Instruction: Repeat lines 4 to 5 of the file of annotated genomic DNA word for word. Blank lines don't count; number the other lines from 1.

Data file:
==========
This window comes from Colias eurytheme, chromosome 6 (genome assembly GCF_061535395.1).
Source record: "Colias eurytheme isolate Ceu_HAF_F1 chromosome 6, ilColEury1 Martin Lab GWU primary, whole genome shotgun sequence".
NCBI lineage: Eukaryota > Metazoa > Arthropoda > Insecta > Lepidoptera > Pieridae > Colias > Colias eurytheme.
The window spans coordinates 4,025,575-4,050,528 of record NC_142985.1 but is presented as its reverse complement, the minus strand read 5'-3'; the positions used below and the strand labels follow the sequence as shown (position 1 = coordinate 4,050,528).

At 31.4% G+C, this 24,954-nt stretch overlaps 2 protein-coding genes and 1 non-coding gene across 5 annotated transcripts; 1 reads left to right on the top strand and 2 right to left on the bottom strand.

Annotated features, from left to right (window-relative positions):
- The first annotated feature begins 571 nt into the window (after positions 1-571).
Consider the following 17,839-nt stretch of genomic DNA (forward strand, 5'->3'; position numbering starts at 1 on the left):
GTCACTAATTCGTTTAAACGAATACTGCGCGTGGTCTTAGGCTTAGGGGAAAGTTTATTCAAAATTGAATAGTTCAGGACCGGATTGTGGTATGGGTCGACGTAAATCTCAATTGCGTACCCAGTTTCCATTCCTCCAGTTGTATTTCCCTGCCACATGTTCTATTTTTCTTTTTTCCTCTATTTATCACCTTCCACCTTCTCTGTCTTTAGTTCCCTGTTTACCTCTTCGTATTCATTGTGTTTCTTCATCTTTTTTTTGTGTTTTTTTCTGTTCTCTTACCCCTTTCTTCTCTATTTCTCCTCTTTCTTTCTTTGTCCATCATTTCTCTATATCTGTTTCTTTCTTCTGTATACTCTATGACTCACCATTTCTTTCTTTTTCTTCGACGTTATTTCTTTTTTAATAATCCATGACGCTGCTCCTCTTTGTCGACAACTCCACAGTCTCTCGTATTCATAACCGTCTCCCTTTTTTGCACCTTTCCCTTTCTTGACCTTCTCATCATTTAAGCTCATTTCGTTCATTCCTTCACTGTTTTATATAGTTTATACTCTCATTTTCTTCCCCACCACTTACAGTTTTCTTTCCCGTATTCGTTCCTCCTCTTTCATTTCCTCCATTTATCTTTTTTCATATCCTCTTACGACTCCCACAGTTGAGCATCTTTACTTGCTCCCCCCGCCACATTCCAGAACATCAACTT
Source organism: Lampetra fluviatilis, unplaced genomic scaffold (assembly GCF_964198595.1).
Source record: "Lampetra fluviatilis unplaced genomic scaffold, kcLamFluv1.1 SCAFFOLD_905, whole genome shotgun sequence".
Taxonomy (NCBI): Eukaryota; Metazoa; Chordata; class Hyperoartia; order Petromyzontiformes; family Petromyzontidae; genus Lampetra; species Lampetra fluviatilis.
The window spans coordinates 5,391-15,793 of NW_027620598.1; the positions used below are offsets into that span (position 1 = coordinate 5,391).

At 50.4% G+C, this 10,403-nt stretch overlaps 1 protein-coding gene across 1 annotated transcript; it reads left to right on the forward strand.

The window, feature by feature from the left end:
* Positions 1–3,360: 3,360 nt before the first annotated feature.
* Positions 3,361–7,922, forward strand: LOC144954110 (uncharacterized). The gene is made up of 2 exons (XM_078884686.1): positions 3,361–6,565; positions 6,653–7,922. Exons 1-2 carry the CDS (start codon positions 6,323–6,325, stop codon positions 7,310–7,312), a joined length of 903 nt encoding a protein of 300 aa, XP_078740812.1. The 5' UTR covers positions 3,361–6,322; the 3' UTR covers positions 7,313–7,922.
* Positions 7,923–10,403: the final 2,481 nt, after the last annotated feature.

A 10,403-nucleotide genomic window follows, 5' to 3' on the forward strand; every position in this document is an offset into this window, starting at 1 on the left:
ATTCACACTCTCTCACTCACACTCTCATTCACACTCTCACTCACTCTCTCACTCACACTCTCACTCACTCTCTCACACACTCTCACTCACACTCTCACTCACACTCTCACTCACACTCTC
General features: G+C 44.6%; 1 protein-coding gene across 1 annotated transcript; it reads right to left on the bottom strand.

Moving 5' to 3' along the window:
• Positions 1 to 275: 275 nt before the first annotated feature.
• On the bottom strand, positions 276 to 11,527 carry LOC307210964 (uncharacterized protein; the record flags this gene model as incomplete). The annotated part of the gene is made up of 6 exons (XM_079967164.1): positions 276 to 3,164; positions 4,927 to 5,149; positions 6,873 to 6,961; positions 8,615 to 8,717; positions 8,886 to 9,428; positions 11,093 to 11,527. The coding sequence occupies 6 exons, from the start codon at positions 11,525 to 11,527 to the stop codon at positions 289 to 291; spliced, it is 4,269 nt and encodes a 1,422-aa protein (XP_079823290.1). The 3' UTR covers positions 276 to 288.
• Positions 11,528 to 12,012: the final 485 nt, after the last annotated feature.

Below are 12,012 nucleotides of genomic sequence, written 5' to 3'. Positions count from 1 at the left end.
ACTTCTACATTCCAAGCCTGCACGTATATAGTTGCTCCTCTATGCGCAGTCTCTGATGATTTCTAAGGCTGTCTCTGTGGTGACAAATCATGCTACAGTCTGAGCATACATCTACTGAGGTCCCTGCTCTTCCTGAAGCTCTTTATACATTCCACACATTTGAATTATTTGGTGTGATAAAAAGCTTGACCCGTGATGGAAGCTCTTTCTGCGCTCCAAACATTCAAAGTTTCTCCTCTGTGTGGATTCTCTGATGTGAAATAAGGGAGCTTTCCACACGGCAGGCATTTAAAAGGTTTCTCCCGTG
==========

The window spans coordinates 4,025,575-4,050,528 of record NC_142985.1 but is presented as its reverse complement, the minus strand read 5'-3'; the positions used below and the strand labels follow the sequence as shown (position 1 = coordinate 4,050,528).

At 31.4% G+C, this 24,954-nt stretch overlaps 2 protein-coding genes and 1 non-coding gene across 5 annotated transcripts; 1 reads left to right on the top strand and 2 right to left on the bottom strand.